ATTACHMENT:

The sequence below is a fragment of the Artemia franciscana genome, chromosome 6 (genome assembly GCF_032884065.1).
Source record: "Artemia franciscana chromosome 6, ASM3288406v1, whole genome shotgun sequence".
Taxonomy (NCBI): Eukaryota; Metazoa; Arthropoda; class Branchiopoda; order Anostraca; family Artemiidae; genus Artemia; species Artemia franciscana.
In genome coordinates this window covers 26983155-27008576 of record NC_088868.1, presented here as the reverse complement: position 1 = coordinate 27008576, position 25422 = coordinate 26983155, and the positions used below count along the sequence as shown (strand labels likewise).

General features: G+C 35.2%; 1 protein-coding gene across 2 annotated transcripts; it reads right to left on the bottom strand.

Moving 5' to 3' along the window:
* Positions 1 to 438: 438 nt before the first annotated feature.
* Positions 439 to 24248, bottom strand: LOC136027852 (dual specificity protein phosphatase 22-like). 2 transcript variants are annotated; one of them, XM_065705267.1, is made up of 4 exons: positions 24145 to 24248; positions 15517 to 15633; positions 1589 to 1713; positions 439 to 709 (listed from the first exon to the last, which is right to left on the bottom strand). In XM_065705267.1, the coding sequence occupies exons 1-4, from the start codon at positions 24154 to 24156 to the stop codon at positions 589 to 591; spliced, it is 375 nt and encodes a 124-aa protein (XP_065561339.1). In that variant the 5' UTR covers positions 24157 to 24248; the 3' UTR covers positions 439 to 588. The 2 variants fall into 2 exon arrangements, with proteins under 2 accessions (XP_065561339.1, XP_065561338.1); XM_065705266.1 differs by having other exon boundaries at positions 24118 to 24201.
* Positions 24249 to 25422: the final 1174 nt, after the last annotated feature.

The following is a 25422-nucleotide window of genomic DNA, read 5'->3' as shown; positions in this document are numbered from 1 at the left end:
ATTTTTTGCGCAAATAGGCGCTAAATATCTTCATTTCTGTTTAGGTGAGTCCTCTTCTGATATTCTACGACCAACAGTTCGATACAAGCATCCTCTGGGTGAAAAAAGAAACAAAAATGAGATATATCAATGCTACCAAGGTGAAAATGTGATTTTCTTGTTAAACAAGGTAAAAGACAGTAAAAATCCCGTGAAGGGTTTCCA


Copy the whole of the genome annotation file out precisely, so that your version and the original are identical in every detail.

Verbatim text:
The sequence below is a fragment of the Artemia franciscana genome, chromosome 6 (genome assembly GCF_032884065.1).
Source record: "Artemia franciscana chromosome 6, ASM3288406v1, whole genome shotgun sequence".
Taxonomy (NCBI): Eukaryota; Metazoa; Arthropoda; class Branchiopoda; order Anostraca; family Artemiidae; genus Artemia; species Artemia franciscana.
In genome coordinates this window covers 26983155-27008576 of record NC_088868.1, presented here as the reverse complement: position 1 = coordinate 27008576, position 25422 = coordinate 26983155, and the positions used below count along the sequence as shown (strand labels likewise).

General features: G+C 35.2%; 1 protein-coding gene across 2 annotated transcripts; it reads right to left on the bottom strand.

Moving 5' to 3' along the window:
* Positions 1 to 438: 438 nt before the first annotated feature.
* Positions 439 to 24248, bottom strand: LOC136027852 (dual specificity protein phosphatase 22-like). 2 transcript variants are annotated; one of them, XM_065705267.1, is made up of 4 exons: positions 24145 to 24248; positions 15517 to 15633; positions 1589 to 1713; positions 439 to 709 (listed from the first exon to the last, which is right to left on the bottom strand). In XM_065705267.1, the coding sequence occupies exons 1-4, from the start codon at positions 24154 to 24156 to the stop codon at positions 589 to 591; spliced, it is 375 nt and encodes a 124-aa protein (XP_065561339.1). In that variant the 5' UTR covers positions 24157 to 24248; the 3' UTR covers positions 439 to 588. The 2 variants fall into 2 exon arrangements, with proteins under 2 accessions (XP_065561339.1, XP_065561338.1); XM_065705266.1 differs by having other exon boundaries at positions 24118 to 24201.
* Positions 24249 to 25422: the final 1174 nt, after the last annotated feature.

The following is a 25422-nucleotide window of genomic DNA, read 5'->3' as shown; positions in this document are numbered from 1 at the left end:
ATTTTTTGCGCAAATAGGCGCTAAATATCTTCATTTCTGTTTAGGTGAGTCCTCTTCTGATATTCTACGACCAACAGTTCGATACAAGCATCCTCTGGGTGAAAAAAGAAACAAAAATGAGATATATCAATGCTACCAAGGTGAAAATGTGATTTTCTTGTTAAACAAGGTAAAAGACAGTAAAAATCCCGTGAAGGGTTTCCA